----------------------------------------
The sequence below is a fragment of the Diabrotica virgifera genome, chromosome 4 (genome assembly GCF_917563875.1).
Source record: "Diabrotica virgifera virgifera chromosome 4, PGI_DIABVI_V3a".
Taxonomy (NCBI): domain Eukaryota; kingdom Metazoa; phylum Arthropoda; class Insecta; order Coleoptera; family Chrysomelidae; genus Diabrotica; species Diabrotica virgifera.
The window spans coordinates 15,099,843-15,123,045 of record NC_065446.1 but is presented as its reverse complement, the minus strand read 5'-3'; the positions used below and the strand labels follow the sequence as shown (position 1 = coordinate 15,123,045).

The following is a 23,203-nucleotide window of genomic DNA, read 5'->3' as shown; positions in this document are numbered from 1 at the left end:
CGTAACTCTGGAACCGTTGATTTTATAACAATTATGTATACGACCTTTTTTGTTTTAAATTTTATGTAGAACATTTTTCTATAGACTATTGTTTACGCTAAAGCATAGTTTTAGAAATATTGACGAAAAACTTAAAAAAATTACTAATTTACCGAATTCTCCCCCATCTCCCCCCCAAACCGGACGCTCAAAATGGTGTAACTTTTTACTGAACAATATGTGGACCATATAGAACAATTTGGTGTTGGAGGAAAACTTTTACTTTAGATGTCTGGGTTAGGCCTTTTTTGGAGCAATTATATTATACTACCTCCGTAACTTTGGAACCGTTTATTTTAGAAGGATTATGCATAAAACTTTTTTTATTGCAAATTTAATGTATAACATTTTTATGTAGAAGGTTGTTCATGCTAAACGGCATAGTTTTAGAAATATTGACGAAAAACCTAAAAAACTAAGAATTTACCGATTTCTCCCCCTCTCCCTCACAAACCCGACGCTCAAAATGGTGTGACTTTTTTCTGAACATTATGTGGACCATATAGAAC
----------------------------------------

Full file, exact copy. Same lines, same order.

The sequence below is a fragment of the Diabrotica virgifera genome, chromosome 4 (genome assembly GCF_917563875.1).
Source record: "Diabrotica virgifera virgifera chromosome 4, PGI_DIABVI_V3a".
Taxonomy (NCBI): domain Eukaryota; kingdom Metazoa; phylum Arthropoda; class Insecta; order Coleoptera; family Chrysomelidae; genus Diabrotica; species Diabrotica virgifera.
The window spans coordinates 15,099,843-15,123,045 of record NC_065446.1 but is presented as its reverse complement, the minus strand read 5'-3'; the positions used below and the strand labels follow the sequence as shown (position 1 = coordinate 15,123,045).

The following is a 23,203-nucleotide window of genomic DNA, read 5'->3' as shown; positions in this document are numbered from 1 at the left end:
CGTAACTCTGGAACCGTTGATTTTATAACAATTATGTATACGACCTTTTTTGTTTTAAATTTTATGTAGAACATTTTTCTATAGACTATTGTTTACGCTAAAGCATAGTTTTAGAAATATTGACGAAAAACTTAAAAAAATTACTAATTTACCGAATTCTCCCCCATCTCCCCCCCAAACCGGACGCTCAAAATGGTGTAACTTTTTACTGAACAATATGTGGACCATATAGAACAATTTGGTGTTGGAGGAAAACTTTTACTTTAGATGTCTGGGTTAGGCCTTTTTTGGAGCAATTATATTATACTACCTCCGTAACTTTGGAACCGTTTATTTTAGAAGGATTATGCATAAAACTTTTTTTATTGCAAATTTAATGTATAACATTTTTATGTAGAAGGTTGTTCATGCTAAACGGCATAGTTTTAGAAATATTGACGAAAAACCTAAAAAACTAAGAATTTACCGATTTCTCCCCCTCTCCCTCACAAACCCGACGCTCAAAATGGTGTGACTTTTTTCTGAACATTATGTGGACCATATAGAAC